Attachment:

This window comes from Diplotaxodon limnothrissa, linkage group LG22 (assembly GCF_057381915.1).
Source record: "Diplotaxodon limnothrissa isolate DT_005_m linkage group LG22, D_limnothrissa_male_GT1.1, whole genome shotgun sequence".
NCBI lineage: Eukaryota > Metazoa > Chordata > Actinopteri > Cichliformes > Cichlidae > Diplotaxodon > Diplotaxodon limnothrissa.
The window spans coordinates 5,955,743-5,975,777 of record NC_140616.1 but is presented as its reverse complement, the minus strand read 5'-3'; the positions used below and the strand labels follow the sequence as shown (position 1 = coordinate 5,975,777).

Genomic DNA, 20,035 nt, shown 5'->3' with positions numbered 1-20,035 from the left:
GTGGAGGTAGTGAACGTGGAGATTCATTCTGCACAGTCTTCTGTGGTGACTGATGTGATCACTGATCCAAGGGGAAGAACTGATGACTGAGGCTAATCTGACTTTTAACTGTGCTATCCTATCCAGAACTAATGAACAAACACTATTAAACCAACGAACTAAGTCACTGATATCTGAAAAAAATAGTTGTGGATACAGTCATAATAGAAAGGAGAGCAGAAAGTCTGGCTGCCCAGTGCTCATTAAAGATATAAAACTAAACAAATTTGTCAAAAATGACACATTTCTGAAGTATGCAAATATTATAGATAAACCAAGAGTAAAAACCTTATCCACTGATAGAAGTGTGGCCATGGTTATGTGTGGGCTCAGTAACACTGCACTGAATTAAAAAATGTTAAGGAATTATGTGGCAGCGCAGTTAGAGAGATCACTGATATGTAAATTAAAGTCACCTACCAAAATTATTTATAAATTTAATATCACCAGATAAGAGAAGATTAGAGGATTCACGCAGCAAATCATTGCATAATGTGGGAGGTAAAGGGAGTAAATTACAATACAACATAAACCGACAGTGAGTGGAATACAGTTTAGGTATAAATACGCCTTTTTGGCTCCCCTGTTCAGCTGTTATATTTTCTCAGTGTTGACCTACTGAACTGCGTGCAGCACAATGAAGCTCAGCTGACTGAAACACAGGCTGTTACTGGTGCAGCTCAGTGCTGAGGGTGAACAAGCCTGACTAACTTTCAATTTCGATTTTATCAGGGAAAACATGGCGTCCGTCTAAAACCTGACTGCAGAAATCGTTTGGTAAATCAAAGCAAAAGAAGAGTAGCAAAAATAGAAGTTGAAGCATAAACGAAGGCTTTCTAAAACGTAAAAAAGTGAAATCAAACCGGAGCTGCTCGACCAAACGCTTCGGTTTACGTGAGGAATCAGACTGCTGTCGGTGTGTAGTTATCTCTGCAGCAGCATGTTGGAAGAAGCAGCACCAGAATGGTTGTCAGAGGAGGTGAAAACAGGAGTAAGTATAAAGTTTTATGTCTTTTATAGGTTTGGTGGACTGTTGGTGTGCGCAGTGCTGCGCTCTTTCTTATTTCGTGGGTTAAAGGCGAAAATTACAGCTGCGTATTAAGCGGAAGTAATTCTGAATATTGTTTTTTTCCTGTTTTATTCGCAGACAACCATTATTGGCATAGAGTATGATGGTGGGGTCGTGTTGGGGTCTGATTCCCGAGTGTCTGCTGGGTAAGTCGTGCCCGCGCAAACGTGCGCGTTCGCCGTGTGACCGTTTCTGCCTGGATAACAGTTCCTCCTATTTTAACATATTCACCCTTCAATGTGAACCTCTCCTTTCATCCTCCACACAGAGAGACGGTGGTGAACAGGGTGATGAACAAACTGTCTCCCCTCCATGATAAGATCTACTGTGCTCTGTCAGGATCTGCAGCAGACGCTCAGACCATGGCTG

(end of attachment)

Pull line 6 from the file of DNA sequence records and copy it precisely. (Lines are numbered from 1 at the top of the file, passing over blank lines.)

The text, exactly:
GTGGAGGTAGTGAACGTGGAGATTCATTCTGCACAGTCTTCTGTGGTGACTGATGTGATCACTGATCCAAGGGGAAGAACTGATGACTGAGGCTAATCTGACTTTTAACTGTGCTATCCTATCCAGAACTAATGAACAAACACTATTAAACCAACGAACTAAGTCACTGATATCTGAAAAAAATAGTTGTGGATACAGTCATAATAGAAAGGAGAGCAGAAAGTCTGGCTGCCCAGTGCTCATTAAAGATATAAAACTAAACAAATTTGTCAAAAATGACACATTTCTGAAGTATGCAAATATTATAGATAAACCAAGAGTAAAAACCTTATCCACTGATAGAAGTGTGGCCATGGTTATGTGTGGGCTCAGTAACACTGCACTGAATTAAAAAATGTTAAGGAATTATGTGGCAGCGCAGTTAGAGAGATCACTGATATGTAAATTAAAGTCACCTACCAAAATTATTTATAAATTTAATATCACCAGATAAGAGAAGATTAGAGGATTCACGCAGCAAATCATTGCATAATGTGGGAGGTAAAGGGAGTAAATTACAATACAACATAAACCGACAGTGAGTGGAATACAGTTTAGGTATAAATACGCCTTTTTGGCTCCCCTGTTCAGCTGTTATATTTTCTCAGTGTTGACCTACTGAACTGCGTGCAGCACAATGAAGCTCAGCTGACTGAAACACAGGCTGTTACTGGTGCAGCTCAGTGCTGAGGGTGAACAAGCCTGACTAACTTTCAATTTCGATTTTATCAGGGAAAACATGGCGTCCGTCTAAAACCTGACTGCAGAAATCGTTTGGTAAATCAAAGCAAAAGAAGAGTAGCAAAAATAGAAGTTGAAGCATAAACGAAGGCTTTCTAAAACGTAAAAAAGTGAAATCAAACCGGAGCTGCTCGACCAAACGCTTCGGTTTACGTGAGGAATCAGACTGCTGTCGGTGTGTAGTTATCTCTGCAGCAGCATGTTGGAAGAAGCAGCACCAGAATGGTTGTCAGAGGAGGTGAAAACAGGAGTAAGTATAAAGTTTTATGTCTTTTATAGGTTTGGTGGACTGTTGGTGTGCGCAGTGCTGCGCTCTTTCTTATTTCGTGGGTTAAAGGCGAAAATTACAGCTGCGTATTAAGCGGAAGTAATTCTGAATATTGTTTTTTTCCTGTTTTATTCGCAGACAACCATTATTGGCATAGAGTATGATGGTGGGGTCGTGTTGGGGTCTGATTCCCGAGTGTCTGCTGGGTAAGTCGTGCCCGCGCAAACGTGCGCGTTCGCCGTGTGACCGTTTCTGCCTGGATAACAGTTCCTCCTATTTTAACATATTCACCCTTCAATGTGAACCTCTCCTTTCATCCTCCACACAGAGAGACGGTGGTGAACAGGGTGATGAACAAACTGTCTCCCCTCCATGATAAGATCTACTGTGCTCTGTCAGGATCTGCAGCAGACGCTCAGACCATGGCTG